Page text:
Big inning backs dominant Duffy to clinch series

Royals capitalize on White Sox miscues in five-run fourth frame

Big inning backs dominant Duffy to clinch series

CHICAGO -- By all accounts, Danny Duffy put together a strong outing on Saturday in Chicago.

Home or away, night or day, April or September, seven scoreless innings is seven scoreless innings. But Saturday's successful outing meant more than that to Duffy, who had a negative memory weighing on his mind. Using excellent command and his full arsenal of pitches, Duffy obliterated any lingering doubts caused by what happened the last time he pitched here.

Duffy's start Saturday was his first at U.S. Cellular Field since May 13, 2012, when he sustained an elbow injury that led to Tommy John surgery. His triumphant return to the South Side vaulted the red-hot Royals to their sixth consecutive win, a 9-1 victory over the White Sox before 24,527 fans.

"I was definitely thinking about it, because this is something that I've been waiting to come back here for a long time," Duffy said. "And not necessarily against any anybody, it's just nice to get out there and do my job in this city and in this setting. Personally, there was a little bit more to it for me, but we're just happy that we're hot right now.

"We're happy that team is really rolling right now. It was good -- it was a great day."

Saturday's start is the latest in a string of three straight impressive outings by Duffy after he suffered through a dead-arm period. He surrendered 10 earned runs in 10 innings over his final two starts of May, but on Saturday, he lowered his ERA in three June starts to 1.45. Duffy's WHIP in those starts is an impressive 0.86, and he has 18 strikeouts in 18 2/3 innings.

"Danny's been throwing the ball outstanding the last couple outings. It's really fun to see him kind of develop into a starting pitcher," said first baseman Eric Hosmer. "Early on, he's got great stuff and he would go out there first couple innings putting up 96, 97 [mph], not really knowing where it's going. And now he's consistently 93, 94 the whole game, spotting up, throwing offspeed pitches for strikes. When he's throwing strikes, he's getting ahead in the counts, he's tough to face."

Duffy scattered five five hits, at no point allowing back-to-back hits, and the one walk he issued came with two outs in the first inning. After Paul Konerko singled with two outs in the fourth, Duffy surrendered his only extra-base hit of the day, a double by Moises Sierra. He retired Tyler Flowers on a grounder to short, a play Hosmer completed with a nice pick on Alcides Escobar's throw in the dirt.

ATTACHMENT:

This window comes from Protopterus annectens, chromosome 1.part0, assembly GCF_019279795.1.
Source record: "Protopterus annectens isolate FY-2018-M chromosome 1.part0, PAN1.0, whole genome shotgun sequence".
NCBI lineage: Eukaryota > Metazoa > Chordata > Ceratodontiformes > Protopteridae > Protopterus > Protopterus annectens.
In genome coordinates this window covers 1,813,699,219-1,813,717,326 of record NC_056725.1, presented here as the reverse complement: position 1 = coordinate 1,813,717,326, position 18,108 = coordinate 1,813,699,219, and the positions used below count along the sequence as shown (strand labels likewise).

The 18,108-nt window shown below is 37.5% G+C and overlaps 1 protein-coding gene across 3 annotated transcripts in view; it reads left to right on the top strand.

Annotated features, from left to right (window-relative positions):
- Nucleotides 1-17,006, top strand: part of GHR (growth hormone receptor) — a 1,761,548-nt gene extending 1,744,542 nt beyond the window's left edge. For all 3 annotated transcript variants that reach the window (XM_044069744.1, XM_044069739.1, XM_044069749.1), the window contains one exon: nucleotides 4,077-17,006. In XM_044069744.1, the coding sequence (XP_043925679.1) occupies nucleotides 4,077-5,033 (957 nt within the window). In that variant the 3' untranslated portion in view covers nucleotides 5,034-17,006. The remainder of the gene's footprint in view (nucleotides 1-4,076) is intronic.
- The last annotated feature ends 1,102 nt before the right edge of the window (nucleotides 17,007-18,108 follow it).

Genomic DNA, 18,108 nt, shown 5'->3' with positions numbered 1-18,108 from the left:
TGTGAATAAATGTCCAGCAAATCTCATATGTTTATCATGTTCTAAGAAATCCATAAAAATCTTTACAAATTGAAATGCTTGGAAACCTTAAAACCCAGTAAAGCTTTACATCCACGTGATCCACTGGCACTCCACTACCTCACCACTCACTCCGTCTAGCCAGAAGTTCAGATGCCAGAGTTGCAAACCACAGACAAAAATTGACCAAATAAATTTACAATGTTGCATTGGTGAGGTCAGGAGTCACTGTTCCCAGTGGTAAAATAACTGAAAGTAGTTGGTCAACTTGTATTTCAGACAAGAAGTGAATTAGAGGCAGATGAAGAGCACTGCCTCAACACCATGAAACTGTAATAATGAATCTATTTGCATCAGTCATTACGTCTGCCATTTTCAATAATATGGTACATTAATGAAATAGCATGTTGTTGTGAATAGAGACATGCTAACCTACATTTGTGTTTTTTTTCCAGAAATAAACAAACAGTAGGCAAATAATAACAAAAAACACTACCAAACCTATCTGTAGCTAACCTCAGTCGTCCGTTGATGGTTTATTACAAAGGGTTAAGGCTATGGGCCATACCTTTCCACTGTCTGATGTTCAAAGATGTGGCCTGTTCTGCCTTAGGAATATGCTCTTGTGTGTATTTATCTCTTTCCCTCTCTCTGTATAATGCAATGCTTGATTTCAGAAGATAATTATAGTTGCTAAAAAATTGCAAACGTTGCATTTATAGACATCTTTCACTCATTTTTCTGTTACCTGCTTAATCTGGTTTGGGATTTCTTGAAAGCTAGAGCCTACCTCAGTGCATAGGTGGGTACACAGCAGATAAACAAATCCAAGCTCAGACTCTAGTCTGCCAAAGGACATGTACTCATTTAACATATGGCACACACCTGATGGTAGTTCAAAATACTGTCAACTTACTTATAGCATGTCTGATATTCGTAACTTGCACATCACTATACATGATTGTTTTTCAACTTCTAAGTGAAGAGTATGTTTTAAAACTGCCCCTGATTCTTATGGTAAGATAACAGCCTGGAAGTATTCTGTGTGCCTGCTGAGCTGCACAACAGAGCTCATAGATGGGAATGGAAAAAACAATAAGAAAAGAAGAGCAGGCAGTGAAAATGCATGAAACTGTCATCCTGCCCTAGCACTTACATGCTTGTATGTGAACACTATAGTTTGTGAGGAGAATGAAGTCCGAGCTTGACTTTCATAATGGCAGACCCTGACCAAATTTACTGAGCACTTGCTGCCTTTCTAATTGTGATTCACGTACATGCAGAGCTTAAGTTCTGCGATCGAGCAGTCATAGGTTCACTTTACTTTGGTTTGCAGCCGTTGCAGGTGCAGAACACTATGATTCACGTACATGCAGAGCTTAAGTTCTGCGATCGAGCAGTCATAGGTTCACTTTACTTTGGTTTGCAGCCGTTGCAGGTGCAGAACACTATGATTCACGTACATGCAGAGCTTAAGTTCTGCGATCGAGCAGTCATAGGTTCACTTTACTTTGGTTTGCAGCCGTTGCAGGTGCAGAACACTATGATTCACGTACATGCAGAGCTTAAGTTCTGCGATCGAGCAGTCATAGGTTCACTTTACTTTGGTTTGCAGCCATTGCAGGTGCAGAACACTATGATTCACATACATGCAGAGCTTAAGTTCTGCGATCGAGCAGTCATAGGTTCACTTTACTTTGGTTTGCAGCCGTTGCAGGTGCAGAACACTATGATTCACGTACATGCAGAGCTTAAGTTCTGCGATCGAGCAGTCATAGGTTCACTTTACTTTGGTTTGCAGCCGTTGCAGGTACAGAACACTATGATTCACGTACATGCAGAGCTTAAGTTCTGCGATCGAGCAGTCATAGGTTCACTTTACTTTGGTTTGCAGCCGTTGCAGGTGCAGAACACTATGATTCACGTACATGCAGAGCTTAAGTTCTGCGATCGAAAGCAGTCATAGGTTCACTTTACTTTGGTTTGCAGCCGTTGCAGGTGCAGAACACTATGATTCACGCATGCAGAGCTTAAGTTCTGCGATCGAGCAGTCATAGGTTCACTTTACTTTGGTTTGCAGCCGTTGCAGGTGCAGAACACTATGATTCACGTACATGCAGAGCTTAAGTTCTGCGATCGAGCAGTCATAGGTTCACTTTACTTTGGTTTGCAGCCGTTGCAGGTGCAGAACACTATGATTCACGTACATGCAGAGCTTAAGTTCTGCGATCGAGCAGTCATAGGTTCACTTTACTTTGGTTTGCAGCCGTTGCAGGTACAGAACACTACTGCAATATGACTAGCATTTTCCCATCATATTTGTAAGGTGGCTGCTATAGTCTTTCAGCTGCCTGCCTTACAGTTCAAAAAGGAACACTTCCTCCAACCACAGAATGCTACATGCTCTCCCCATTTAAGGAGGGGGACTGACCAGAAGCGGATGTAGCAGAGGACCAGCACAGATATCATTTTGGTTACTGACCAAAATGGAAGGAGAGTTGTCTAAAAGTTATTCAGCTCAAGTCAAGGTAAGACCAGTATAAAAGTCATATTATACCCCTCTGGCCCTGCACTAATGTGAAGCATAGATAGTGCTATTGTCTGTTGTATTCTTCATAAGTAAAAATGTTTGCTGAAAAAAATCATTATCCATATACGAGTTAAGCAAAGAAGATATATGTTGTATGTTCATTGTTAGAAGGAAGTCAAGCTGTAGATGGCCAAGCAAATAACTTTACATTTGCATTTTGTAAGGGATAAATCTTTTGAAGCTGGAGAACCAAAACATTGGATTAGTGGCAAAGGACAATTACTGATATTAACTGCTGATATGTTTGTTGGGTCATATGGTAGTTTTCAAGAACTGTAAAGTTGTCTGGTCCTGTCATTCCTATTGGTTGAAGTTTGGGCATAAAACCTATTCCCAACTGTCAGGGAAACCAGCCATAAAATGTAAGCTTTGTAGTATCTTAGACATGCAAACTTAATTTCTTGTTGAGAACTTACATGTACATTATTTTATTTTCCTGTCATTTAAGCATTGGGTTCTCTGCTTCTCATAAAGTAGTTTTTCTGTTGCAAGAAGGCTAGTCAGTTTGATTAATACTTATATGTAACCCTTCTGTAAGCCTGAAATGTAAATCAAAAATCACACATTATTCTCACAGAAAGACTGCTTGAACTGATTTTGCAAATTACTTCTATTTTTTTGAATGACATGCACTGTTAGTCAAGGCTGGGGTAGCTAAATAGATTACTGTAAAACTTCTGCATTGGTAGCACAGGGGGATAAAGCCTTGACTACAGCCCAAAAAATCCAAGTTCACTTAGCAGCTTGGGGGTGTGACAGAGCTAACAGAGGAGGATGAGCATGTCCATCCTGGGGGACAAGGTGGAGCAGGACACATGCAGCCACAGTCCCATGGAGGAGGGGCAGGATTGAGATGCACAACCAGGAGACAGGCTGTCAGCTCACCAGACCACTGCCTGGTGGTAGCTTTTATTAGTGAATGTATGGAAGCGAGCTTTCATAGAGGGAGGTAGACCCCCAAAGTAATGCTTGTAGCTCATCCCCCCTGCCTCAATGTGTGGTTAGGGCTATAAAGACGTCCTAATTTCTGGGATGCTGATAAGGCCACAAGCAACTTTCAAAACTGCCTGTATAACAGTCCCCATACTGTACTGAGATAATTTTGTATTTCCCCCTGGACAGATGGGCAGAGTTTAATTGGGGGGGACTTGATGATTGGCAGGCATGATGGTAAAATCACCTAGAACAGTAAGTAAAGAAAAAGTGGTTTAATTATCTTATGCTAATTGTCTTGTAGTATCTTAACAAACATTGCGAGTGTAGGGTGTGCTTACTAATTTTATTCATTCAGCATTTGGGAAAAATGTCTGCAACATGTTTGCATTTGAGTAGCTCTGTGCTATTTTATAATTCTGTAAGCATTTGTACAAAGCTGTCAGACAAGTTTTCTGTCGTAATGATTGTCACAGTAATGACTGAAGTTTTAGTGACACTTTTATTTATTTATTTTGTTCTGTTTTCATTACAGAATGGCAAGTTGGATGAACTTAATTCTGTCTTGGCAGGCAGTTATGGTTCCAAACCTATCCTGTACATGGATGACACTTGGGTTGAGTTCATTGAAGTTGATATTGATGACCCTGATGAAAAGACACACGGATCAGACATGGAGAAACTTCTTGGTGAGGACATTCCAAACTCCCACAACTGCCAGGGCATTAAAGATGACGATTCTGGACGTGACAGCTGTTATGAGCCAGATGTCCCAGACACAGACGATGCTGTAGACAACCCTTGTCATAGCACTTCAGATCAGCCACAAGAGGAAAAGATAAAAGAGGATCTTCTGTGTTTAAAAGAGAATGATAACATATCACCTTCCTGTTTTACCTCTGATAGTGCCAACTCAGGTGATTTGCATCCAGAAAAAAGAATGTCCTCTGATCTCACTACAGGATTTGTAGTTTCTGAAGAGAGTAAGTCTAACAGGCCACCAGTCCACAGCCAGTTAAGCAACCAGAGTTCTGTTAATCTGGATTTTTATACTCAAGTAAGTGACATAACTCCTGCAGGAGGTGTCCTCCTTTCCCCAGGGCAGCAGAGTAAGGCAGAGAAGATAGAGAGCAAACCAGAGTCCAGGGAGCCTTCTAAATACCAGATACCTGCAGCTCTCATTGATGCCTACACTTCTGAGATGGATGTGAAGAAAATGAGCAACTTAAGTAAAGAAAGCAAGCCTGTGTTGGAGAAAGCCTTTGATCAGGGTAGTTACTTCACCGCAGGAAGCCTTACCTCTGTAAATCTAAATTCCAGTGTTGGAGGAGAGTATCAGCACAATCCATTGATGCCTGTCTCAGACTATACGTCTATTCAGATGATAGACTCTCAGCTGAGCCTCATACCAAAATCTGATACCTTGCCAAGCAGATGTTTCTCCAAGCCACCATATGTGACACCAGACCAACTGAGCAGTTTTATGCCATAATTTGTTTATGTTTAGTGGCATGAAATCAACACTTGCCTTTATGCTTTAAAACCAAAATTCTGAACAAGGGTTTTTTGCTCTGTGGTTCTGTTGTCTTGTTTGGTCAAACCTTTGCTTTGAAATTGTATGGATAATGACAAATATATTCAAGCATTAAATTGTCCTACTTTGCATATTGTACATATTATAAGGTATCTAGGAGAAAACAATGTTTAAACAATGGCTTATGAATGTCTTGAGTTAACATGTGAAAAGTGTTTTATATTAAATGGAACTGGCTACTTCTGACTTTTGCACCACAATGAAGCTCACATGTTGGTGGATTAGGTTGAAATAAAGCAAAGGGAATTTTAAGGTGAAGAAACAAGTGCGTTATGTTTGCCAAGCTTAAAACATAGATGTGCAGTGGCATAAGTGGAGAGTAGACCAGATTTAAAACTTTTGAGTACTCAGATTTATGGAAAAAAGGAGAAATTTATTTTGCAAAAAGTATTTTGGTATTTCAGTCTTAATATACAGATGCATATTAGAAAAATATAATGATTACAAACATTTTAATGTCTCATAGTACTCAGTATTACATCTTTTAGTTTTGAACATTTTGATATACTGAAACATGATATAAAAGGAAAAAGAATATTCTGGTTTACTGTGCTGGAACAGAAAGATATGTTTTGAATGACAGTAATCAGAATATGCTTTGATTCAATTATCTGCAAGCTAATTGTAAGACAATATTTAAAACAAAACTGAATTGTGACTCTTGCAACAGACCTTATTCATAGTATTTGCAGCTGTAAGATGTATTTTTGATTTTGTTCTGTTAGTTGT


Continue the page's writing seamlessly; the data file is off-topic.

"He just did a great job. His stuff is so good," Royals manager Ned Yost said of Duffy. "He had everything working. His fastball, his breaking ball, he had a good changeup and he had a really, really good defense behind him. Moose [Mike Moustakas] made some great plays.

"The play that really kind of goes unnoticed is Hos' pick at first base. That probably saved two runs for us there."

Meanwhile, the Royals offense was opportunistic. It took advantage of a key error by third baseman Leury Garcia in the fourth that opened the gates for three unearned runs. The five-run outburst in that frame backed Duffy, who tied a career high with nine strikeouts.

Billy Butler walked, and Alex Gordon and Salvador Perez followed with singles to load the bases with nobody out opening up the fourth. Lorenzo Cain then chopped a grounder to third that went between the legs of Garcia, scoring two runs.

Moustakas drove home a run with a bloop single to left that the wind blew toward the infield and out of the reach of a diving Dayan Viciedo. He scored two batters later on Nori Aoki's double play grounder, and Omar Infante capped the scoring with an RBI single.

"When we got to the fourth, to be able to put five runs on the board was big, and we've had a couple of big innings the last week or 10 days," Yost said. "Earlier in the year, we'd get something going and we'd get one or two out of it. Now, when we're swinging the bats better, we're getting four or five."

Every hitter in Kansas City's lineup except Cain picked up a hit, six had two hits and Moustakas topped the group with three. Moustakas, in particular, has been hitting lately and seems rejuvenated since he was recalled from Triple-A Omaha on June 1.

With two outs in the eighth, Moustakas clobbered a fastball from Scott Downs into the seats in right for his sixth homer and a 6-0 Royals lead. He's hit safely in five of his last six games, during which he's batted .364 (8-for-22) with two home runs and five RBIs.

"I've felt pretty good the past couple of weeks. Been hitting the ball hard; just because a couple balls fell doesn't mean I felt any better," Moustakas said. "I'm seeing the ball good, hitting the ball hard and that's all I can do."

Kansas City wasn't done, as it added three more off the White Sox bullpen in the ninth. Hosmer drove an RBI double to the gap in left-center, then Butler followed with a two-run blast to extend the lead to 9-0.

The Royals have been clicking in all facets of the game over their last 15 games, going 11-4. Kansas City has averaged 4.67 runs in that span, while Duffy's start extended the recent string of strong starting pitching, as he improved Royals starters to 7-2 with a 2.76 ERA in June. The defense and bullpen, meanwhile, have stayed rock-solid.

"It's always fun when you're winning and got some big innings put together, some big innings lately," Hosmer said. "The way the starters have been pitching, and we're finally playing complete games right now. This team's dangerous when its firing on all cylinders."

Joe Popely is an associate reporter for This story was not subject to the approval of Major League Baseball or its clubs.